Does God Move When We Pray?

Christians have long believed that God is immutable, meaning he cannot change, and Christians have long believed that God is impassible, meaning he cannot suffer, empathize or feel in response to creation.  If that is true then does God move when we pray?

As Christianity spread from a mostly Jewish context into a mostly Hellenized context, early Church theologians sought to translate the gospel into Greek thought forms to make the Jewish story more comprehensible.  Early Christians reached back into the tool bag of antiquity and discovered several intellectual resources for reshaping the story of Israel into the structure of Hellenized Christian thought.  The most frequently used tools were Plato and Aristotle.

Long before the incarnation, some Greeks believed in a singular supreme divine force.  They thought of this divine force as the most perfect being, Aristotle’s Uncaused Cause.  As the most perfect being, it had several logically necessary metaphysical characteristics: existence, immutability, impassibility, eternality, etc.  The early Church picked up this concept of being, and they used it to describe the God of Israel to a Hellenized culture.  This translation project helped the Greeks understand God in their own language and thought form, and, as a result, the Christian concept of God shifted from being the God of Israel’s story to the God that was immutable and impassible.  This is the God of classic Christian theism, so whether you are Eastern Orthodox, Roman Catholic or Protestant this is the notion of God you inherit.

Therefore, since we believe that God is immutable and impassible, we must also believe that God does not change in his essence or nature and that he is not moved or affected by creation.  For God to be the perfect being he must be fully actualized without any potentiality.   To have potential is to be something less than what one can become, requiring change in order to become.  A being with potential is less than a perfect being, so God must be fully actualized and not subject to change (immutable) in order to be God.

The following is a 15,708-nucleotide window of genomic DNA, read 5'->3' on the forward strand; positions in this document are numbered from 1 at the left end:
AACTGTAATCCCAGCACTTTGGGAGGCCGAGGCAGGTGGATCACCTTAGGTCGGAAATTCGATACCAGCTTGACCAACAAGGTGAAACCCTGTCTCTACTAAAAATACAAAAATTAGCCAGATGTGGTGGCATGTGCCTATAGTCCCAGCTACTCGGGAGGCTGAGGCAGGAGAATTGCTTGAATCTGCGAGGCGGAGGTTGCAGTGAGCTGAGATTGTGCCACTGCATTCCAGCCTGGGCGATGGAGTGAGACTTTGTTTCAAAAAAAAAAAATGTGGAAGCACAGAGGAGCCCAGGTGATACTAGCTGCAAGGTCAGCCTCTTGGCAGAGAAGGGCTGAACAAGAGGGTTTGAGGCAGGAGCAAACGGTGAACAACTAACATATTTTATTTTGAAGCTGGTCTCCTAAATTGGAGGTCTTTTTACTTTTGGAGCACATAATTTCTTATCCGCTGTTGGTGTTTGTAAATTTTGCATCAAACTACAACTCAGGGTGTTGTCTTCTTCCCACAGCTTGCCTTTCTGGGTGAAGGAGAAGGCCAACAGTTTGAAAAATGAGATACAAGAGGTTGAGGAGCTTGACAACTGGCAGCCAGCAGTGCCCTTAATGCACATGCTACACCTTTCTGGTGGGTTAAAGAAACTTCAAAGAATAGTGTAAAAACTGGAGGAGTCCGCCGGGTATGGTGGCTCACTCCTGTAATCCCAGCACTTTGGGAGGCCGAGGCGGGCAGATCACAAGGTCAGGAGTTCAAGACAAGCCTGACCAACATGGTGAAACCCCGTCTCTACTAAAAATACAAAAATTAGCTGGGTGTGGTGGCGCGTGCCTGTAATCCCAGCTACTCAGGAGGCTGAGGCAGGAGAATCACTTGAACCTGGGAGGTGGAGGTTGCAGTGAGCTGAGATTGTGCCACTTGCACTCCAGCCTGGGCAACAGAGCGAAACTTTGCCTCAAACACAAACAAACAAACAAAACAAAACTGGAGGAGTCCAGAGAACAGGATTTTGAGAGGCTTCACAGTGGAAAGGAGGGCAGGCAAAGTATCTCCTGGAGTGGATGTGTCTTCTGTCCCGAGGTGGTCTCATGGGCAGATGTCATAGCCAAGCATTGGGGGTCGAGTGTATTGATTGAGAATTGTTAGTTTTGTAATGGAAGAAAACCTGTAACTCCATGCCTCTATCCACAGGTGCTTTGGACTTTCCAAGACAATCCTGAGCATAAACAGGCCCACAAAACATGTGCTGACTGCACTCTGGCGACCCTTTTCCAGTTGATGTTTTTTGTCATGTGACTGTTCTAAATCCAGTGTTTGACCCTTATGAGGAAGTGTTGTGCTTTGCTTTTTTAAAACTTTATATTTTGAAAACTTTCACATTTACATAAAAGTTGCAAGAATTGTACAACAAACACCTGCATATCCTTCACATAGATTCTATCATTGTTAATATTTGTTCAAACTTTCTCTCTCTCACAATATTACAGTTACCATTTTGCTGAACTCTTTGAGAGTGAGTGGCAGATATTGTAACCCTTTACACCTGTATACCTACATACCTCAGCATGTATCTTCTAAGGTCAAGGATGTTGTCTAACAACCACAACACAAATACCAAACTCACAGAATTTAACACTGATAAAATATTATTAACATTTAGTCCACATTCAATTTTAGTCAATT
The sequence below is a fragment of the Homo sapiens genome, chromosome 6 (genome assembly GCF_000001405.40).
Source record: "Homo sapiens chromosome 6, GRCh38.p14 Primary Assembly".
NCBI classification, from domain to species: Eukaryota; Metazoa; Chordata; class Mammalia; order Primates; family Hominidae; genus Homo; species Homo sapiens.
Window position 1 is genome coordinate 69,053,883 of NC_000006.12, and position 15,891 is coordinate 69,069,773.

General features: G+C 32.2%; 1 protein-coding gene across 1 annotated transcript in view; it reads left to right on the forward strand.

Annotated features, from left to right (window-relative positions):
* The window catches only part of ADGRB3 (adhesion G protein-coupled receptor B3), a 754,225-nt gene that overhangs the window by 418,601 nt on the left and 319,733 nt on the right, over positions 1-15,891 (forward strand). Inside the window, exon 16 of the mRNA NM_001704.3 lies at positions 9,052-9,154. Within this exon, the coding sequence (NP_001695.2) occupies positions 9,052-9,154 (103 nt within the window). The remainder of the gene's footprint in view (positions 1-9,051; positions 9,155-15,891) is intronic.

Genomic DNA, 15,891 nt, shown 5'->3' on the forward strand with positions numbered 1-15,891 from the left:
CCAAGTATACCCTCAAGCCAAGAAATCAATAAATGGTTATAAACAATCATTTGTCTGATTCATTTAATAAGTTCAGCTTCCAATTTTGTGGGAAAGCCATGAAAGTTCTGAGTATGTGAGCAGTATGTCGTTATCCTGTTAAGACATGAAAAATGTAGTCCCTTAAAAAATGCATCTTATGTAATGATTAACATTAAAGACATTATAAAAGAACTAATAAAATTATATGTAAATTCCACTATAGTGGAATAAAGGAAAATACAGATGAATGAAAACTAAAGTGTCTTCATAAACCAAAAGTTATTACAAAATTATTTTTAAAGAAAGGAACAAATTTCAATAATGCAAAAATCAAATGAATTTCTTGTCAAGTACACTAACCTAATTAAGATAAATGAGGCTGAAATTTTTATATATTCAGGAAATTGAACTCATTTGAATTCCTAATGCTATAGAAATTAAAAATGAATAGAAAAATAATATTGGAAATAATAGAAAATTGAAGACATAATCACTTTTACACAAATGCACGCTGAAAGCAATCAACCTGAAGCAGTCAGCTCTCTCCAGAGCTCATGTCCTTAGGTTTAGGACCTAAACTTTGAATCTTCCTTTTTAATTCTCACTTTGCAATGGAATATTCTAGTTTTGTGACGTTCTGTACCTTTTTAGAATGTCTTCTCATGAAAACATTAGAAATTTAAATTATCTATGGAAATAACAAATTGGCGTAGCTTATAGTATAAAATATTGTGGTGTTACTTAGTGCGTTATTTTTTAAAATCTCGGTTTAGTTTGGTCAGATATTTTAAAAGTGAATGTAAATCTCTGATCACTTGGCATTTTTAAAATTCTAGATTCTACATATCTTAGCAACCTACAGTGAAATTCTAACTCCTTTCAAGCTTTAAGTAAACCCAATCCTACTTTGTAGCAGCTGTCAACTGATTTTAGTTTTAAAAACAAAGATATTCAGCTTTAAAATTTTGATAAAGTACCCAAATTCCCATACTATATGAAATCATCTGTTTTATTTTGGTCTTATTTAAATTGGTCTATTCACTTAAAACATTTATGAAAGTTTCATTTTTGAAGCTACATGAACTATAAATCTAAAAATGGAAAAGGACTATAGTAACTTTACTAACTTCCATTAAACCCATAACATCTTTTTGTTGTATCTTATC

Also, for God to be the most perfect being, he must be unmoved, unaffected and unable to suffer in relation to creation.  In order for God to feel, suffer or have empathy with creation he must be surprised, at some level, by a response in creation that alters his emotional state.  To suffer or have empathy with creation would suggest that his being is in some fashion dependent upon creation, violating divine aseity.  God, if he is the most perfect being, must not suffer, emote or empathize with creation (impassible).

In light of our Western tradition regarding the nature of God, the practical question is  whether God responds, changes or empathizes with us in our prayers?  Put another way, can we move God?

Our Christian piety impulsively demands that we answer the question, YES!  Recall the way we talk about prayer and our experience of prayer.  We often say, “God answered my prayer.”  We often hear preachers suggest, “God always answers our prayer with yes, no or not yet.”

Moreover, many stories from scripture seem to suggest God is affected by creation, and he changes in response to our prayers.  In Genesis God regrets creating humankind.  He seems willing to alter his plan to destroy Sodom and Gomorra as he bargains with Abraham.  In Exodus he accommodates his plan for Moses when Moses demands that Aaron accompany him before Pharaoh.  The Hebrew Scriptures are full of examples of what appear to be God’s mutability and passibility.

So then, must we reject impassibility and immutability based upon our experience and scripture? 

Are the characteristics immutability and impassibility merely barnacles from Greek culture sticking to the underbelly of the ship of faith? 

Is God moved by our pleas, or does he alter course and take action based upon our prayers?

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13 Responses to Does God Move When We Pray?

  1. C. Curtis says: